Patients with Noonan syndrome (NS), a developmental disorder characterized by congenital heart disease, dysmorphic facial structures, short stature, and mental retardation, are at an increased risk of developing leukemias, especially juvenile myelomonocytic leukemia (JMML), a fatal childhood myeloproliferative neoplasm (MPN). The mechanisms underlying the leukemogenesis are not completely understood. Lack of such knowledge impedes the development of therapeutic interventions for effectively controlling leukemic progression in NS and for improving treatment outcomes in NS-associated leukemias. Germline activating mutations of PTPN11 (encoding SHP2), a protein tyrosine phosphatase that we previously demonstrated is required for embryogenesis and hematopoietic cell development, are associated with more than 50% of patients with NS. Studies from our laboratory and others have established a cell-intrinsic role of PTPN11 mutations in NS and associated leukemias. Intriguingly, our most recent studies suggest that PTPN11 mutations in the bone marrow (BM) microenvironment can also induce a profound myeloid malignancy. The objective of the current project is to determine the cellular and molecular mechanisms by which PTPN11 mutated microenvironmental cells impact resident hematopoietic stem cells. The central hypothesis of the proposal is that germline PTPN11 mutations in the BM microenvironment greatly promote the leukemic progression in NS and cause stem cell transplantation failure. We plan to test this hypothesis and accomplish the objective of this application by pursuing the following aims. 1). Identify the cellular components and protein factors that mediate the leukemogenic effects of PTPN11 mutations in the BM microenvironment. 2). Determine the molecular mechanisms by which PTPN11 mutations change the activities of microenvironmental cells. 3). validate the pathogenic effects of PTPN11 mutations in NS patient-derived BM microenvironmental cells. This project will not only greatly advance our understanding of the pathogenesis of NS-associated leukemias, but also provide a molecular basis for the rational design of new therapeutics targeting the detrimental microenvironment in NS patients, which may eventually lead to significant improvements in controlling leukemic progression in NS and in stem cell transplantation therapy for NS-associated leukemias.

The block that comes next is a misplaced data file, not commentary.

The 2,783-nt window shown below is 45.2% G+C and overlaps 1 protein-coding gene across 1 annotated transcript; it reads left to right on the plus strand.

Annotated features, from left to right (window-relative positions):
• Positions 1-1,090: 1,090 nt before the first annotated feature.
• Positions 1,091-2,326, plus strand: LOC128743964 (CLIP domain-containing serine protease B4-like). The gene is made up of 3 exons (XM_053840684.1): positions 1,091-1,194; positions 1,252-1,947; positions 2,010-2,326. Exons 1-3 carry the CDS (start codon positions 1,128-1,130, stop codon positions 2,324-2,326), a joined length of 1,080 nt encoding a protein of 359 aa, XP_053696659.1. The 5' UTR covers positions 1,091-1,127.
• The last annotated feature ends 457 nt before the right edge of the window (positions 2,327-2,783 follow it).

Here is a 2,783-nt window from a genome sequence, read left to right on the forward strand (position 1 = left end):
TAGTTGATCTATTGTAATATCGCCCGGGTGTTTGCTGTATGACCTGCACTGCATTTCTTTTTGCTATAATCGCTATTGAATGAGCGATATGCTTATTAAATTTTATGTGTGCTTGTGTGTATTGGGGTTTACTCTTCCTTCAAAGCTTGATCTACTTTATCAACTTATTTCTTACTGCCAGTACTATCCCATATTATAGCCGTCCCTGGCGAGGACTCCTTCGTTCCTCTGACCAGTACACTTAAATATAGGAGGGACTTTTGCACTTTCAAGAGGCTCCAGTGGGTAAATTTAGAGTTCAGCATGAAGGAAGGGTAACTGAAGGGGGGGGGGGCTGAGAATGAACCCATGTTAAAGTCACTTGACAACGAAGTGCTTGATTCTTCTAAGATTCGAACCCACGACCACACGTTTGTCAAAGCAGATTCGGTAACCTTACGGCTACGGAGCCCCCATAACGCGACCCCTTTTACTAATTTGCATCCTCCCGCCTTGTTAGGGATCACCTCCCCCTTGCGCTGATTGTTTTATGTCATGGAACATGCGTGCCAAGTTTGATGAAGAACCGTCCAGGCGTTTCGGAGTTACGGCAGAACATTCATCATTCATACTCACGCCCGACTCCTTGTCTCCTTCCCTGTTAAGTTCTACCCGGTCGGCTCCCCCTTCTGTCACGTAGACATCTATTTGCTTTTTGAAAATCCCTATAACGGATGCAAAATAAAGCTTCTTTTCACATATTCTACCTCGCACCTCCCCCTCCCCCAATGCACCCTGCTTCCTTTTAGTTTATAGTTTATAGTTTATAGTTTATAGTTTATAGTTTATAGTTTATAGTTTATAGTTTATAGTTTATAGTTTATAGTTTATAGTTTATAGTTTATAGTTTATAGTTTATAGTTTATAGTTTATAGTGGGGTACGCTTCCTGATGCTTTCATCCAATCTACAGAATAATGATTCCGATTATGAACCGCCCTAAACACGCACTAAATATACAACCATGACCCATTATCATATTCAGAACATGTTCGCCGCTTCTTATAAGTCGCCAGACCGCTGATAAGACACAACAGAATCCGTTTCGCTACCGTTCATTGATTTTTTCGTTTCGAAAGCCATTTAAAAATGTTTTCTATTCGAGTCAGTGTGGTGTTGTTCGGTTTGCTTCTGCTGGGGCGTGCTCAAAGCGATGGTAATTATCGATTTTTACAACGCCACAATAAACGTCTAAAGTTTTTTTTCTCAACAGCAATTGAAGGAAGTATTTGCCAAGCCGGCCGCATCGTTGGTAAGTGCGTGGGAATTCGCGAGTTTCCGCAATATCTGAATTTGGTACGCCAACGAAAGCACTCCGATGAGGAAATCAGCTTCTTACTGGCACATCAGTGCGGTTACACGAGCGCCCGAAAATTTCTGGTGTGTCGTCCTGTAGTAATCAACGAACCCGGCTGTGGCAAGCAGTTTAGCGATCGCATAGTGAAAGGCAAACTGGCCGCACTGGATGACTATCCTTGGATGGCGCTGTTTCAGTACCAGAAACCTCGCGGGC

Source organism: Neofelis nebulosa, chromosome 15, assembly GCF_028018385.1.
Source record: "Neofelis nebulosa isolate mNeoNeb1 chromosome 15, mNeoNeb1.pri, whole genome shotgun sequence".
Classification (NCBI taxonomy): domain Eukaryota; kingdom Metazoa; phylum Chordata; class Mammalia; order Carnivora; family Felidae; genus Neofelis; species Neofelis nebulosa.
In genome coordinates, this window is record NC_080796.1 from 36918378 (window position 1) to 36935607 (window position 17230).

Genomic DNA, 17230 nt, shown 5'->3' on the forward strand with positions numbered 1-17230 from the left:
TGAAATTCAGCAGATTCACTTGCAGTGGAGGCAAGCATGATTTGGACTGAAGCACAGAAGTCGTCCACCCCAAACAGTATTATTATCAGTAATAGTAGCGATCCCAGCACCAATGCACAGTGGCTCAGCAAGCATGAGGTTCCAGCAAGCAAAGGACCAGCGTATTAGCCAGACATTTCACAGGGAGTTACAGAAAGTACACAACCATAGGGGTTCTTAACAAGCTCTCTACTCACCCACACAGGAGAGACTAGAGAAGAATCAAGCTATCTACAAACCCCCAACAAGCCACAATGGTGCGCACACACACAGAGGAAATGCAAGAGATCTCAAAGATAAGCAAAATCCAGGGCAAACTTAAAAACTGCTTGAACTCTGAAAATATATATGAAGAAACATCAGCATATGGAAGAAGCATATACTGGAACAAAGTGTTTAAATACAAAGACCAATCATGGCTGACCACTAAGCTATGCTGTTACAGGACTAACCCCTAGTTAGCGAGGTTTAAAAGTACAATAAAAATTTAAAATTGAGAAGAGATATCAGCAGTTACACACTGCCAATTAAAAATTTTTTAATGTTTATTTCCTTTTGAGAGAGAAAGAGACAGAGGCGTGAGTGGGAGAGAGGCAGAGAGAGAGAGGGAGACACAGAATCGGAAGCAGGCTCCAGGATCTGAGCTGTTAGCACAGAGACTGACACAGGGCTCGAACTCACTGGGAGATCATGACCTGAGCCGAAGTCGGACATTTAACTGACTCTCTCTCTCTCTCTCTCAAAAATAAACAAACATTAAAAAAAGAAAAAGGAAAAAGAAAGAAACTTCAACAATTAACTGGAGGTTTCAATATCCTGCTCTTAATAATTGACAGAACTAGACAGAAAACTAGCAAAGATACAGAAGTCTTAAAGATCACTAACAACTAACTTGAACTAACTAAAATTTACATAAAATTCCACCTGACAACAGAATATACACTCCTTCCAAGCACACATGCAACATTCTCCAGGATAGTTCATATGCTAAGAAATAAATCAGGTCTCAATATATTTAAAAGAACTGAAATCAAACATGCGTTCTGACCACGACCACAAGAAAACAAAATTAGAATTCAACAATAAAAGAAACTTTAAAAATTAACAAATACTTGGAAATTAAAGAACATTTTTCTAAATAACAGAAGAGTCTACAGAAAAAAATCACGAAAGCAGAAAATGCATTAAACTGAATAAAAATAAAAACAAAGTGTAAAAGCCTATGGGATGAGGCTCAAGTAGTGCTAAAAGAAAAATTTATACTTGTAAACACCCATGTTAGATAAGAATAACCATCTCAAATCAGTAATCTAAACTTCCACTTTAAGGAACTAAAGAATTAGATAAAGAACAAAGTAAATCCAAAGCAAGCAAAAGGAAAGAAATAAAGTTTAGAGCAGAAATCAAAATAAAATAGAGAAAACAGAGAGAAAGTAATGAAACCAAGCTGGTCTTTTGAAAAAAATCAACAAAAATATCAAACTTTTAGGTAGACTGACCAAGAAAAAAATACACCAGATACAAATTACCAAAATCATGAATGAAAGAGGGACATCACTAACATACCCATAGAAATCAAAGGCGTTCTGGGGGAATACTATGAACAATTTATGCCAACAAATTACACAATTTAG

The project proposed in this application seeks to address the detrimental effects of the aberrant bone marrow (BM) microenvironment on resident blood forming stem cells in Noonan syndrome (NS), a developmental disorder characterized by congenital heart disease, dysmorphic facial structures, short stature, and mental retardation that has an increased risk of developing leukemia. This work will provide a framework for the rational design of new therapeutics targeting the BM microenvironment in NS patients, which may ultimately lead to significant improvements in current treatments, especially stem cell transplantation therapy for NS-associated leukemia.
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